by Saul Bloodworth
Last night, I drove back to New Mexico, to Acoma. Acoma is an Indian reservation 60 miles west of Albuquerque. The Acoma tribe has some 6000 members, 4000 of which live on the reservation, the rest someplace else, mainly in New Mexico and Arizona. I asked some tribe members about the election, and I got some mixed reactions.
So first, a woman who works for the local cultural center told me that half of her staff isn't even going to vote. They believe, for them, it does not matter who becomes President. Later, I had lunch with two tribal members, two men in their fifties.
One of them told me he was leaning towards John McCain, even though he was a Democrat. "I met McCain one, he is a honest guy", he said. But more importantly, McCain has supported gambling on reservations, and that's how the tribe is making a living (a friend told me later that McCain, meanwhile, has shifted his support to Las Vegas gambling).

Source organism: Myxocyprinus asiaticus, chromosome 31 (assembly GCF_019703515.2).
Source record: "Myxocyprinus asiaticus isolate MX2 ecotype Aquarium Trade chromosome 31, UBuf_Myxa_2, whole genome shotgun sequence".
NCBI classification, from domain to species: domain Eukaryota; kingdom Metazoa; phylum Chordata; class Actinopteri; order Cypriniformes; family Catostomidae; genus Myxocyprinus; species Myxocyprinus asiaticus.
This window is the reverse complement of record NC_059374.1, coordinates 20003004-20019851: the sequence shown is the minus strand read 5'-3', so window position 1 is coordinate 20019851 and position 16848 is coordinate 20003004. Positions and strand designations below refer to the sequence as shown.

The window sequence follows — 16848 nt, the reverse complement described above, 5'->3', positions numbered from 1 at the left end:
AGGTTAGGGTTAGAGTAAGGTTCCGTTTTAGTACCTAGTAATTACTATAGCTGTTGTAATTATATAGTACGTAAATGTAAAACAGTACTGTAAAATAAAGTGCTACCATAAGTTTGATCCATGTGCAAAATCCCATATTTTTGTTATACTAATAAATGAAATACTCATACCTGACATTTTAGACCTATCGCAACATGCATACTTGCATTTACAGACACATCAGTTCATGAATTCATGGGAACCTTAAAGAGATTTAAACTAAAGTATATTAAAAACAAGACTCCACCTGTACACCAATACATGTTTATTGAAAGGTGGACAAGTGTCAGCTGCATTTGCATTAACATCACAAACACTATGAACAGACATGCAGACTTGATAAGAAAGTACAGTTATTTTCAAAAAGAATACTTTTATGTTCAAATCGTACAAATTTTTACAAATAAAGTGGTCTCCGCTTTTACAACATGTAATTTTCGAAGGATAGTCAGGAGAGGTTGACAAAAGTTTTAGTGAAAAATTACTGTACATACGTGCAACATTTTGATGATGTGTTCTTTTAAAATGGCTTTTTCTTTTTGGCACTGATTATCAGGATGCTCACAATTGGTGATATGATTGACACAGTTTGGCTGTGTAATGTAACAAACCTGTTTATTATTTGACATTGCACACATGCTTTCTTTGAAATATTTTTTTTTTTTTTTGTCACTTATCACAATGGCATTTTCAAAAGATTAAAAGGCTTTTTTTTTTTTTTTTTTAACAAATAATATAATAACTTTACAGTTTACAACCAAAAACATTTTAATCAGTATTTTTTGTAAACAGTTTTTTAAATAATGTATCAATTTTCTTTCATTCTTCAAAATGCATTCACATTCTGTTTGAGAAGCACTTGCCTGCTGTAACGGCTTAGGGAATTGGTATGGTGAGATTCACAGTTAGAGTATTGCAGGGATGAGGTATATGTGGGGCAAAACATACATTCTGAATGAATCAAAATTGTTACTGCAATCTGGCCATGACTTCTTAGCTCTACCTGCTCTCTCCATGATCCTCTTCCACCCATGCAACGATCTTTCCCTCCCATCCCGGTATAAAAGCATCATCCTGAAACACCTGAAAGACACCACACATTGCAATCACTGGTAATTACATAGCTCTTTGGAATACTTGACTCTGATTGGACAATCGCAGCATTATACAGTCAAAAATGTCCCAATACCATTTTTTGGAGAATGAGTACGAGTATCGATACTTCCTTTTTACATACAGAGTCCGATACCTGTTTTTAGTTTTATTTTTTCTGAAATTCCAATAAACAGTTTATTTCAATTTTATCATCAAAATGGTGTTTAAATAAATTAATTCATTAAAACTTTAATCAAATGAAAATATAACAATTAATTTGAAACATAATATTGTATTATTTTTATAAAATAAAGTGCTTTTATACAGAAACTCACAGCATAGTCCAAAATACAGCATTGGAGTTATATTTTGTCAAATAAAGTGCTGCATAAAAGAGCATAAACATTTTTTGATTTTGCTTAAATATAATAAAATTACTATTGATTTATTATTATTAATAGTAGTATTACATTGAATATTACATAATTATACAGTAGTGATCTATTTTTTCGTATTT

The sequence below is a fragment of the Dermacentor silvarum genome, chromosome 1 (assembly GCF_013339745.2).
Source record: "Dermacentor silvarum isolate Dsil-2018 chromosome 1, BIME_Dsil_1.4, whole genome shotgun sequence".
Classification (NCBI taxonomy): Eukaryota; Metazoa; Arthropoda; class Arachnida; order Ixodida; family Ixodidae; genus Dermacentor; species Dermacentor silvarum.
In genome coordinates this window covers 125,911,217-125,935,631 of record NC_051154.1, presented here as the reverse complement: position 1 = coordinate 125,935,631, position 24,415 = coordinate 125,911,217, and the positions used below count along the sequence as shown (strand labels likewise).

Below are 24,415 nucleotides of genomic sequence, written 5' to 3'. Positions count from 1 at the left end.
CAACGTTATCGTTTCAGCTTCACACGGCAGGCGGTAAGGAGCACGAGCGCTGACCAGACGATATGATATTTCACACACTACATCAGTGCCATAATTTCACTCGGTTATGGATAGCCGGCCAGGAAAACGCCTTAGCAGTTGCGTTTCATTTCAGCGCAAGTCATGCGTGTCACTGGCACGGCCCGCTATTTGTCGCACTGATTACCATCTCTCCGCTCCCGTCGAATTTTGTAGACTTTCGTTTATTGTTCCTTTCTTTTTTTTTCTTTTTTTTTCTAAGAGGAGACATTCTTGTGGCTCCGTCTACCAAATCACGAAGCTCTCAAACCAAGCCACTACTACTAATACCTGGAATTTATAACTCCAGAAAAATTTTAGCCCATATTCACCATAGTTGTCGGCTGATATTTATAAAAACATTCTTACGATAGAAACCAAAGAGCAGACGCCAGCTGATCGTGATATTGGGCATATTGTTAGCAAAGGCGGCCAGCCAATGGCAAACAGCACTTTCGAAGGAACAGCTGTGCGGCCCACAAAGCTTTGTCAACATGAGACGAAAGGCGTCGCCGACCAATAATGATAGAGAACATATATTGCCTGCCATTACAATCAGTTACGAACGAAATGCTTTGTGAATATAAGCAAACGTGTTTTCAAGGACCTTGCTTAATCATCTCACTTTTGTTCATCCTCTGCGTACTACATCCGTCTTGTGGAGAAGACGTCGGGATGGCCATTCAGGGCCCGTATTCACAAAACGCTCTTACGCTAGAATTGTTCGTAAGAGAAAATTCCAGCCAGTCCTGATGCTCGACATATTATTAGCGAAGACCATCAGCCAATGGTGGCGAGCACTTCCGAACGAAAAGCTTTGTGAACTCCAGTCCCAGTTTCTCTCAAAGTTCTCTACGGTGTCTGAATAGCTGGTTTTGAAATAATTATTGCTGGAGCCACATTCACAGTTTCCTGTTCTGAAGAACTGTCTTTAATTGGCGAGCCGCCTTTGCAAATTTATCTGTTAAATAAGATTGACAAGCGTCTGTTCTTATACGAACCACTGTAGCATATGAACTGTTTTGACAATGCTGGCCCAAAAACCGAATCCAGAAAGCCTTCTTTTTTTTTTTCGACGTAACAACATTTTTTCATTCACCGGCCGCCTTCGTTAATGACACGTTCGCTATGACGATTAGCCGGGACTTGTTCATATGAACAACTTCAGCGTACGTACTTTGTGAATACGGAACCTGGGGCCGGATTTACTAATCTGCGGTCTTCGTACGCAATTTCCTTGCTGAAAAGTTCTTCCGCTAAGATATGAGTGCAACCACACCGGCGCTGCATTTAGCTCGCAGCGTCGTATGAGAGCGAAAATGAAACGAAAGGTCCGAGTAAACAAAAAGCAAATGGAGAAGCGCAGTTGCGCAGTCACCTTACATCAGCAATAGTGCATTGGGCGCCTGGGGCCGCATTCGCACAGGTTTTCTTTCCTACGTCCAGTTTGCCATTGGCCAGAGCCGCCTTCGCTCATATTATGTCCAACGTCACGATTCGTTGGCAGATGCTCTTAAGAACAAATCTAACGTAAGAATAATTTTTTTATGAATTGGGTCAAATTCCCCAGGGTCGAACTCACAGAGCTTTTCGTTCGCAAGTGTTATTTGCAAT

The other guy, however, was voting for Obama, not because of McCain, but because of Sarah Palin. He had read someplace that she had threatened to take away the sovereignty of the Native American tribes in Alaska. That would be something she could not do as a Governor anyway, but as a Vice President, maybe. He was not even sure if that was true, but he was taking no chances.
Does it matter? New Mexico has about 200.000 Native Americans, ten percent of the population. So it might, if they'd vote.
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